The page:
Some young adults like to hang out with friends at the lake before heading off to college, and some enjoy playing video games and just relaxing. What’s fun to Max Harrison, a Grand Blanc High School grad who will be a freshman at Eastern Michigan University this year, is spending time at libraries and museums, finishing up research for a reference book he is writing. The subject: old, one- and two-room school houses in Genesee County. He has always loved history and will major in history and math at EMU. “Math is the ‘fall back,’” he laughs. “I really want to be a college history professor. I can see myself doing that for the rest of my life.”
This isn’t the first book Harrison has researched and written; he published a reference book on the history of Grand Blanc Schools, now in its second printing. When he was in the ninth grade, he was talking to his cross-country coach after practice and the coach asked him if he was familiar with the Perry Building (which is now Perry Center), explaining that it was originally a high school. “This piqued my interest,” says the young scholar. He wanted to learn more about Grand Blanc Schools, which never had a documented history.
He would ride his bike to the Grand Blanc Museum to do his research. “I was at the museum so much that I became a member,” he shares. The Grand Blanc Schools Advisory Council awarded him a grant to help get the book published, and the museum agreed to publish it. It took him over two years to complete The History of Grand Blanc Schools, which is currently sold at the museum. “It just floored people that I did it for fun,” says Harrison. “But it was something I loved doing.” His former classmates referred to him as “the kid who knows everything about Grand Blanc Schools.”
Harrison spent his summer organizing data and finishing the research for his current book, The Schools of Genesee County. His goal was to find the location of every old school house in every township in Genesee County. “There are 170 one- and two-room school houses still standing,” he notes. “And there are 18 townships.” He took “road trips” to photograph the schools, and spent hours and hours in Lansing perusing school inspector reports. “It was a wealth of information,” he adds. Having visited every museum in Genesee County, he carried a portable scanner, and was even given access to information on the schools. He was intrigued by the evolution of education and schools in Michigan over the years.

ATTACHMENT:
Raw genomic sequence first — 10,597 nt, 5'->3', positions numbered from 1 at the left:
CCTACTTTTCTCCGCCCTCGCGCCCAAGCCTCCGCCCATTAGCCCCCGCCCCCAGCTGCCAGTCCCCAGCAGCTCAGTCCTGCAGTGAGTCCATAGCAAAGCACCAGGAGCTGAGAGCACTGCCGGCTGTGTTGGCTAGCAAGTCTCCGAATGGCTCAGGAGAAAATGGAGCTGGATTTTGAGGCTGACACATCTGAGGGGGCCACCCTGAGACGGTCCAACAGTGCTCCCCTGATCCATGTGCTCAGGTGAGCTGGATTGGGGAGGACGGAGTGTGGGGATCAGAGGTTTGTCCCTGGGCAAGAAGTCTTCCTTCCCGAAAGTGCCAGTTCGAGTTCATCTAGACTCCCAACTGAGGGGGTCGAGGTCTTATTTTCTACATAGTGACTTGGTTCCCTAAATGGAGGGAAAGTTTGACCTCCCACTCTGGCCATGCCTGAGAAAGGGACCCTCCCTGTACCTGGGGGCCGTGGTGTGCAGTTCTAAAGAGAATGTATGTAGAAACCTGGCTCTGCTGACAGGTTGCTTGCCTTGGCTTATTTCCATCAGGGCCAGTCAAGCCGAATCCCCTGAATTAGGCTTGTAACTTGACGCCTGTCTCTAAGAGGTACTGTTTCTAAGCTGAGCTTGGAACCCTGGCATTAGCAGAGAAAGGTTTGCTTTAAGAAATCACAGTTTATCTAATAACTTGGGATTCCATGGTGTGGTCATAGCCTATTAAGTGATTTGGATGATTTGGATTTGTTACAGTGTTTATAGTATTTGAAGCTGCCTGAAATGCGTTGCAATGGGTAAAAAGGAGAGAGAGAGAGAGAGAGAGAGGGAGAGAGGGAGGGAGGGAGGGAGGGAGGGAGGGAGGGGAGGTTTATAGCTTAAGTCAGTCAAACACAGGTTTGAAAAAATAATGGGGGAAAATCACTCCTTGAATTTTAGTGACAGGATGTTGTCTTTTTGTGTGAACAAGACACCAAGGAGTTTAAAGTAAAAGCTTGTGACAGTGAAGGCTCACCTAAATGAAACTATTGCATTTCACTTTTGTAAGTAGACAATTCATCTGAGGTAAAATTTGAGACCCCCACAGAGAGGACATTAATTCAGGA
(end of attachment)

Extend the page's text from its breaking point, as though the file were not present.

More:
Harrison believes that history is important, referring to the quote: “Those who cannot remember the past are doomed to repeat it.”
“History is so important, because it provides a connection to our past and a window into the lives of our grandparents and great-grandparents, so we can understand how they lived,” he explains. Harrison now has most of the data and research organized, and plans to write during his free time at school (after homework, of course!) while working as a night watch guard. The history of each school will be categorized by the township in which it was located. “I am most proud that I figured out where they were built,” he smiles, adding that each school has its own unique story. “This is the only record of it,” he says. “Memories of the schools are fading away, and I think it would be a crime to let that happen.”
Photography by Eric Dutro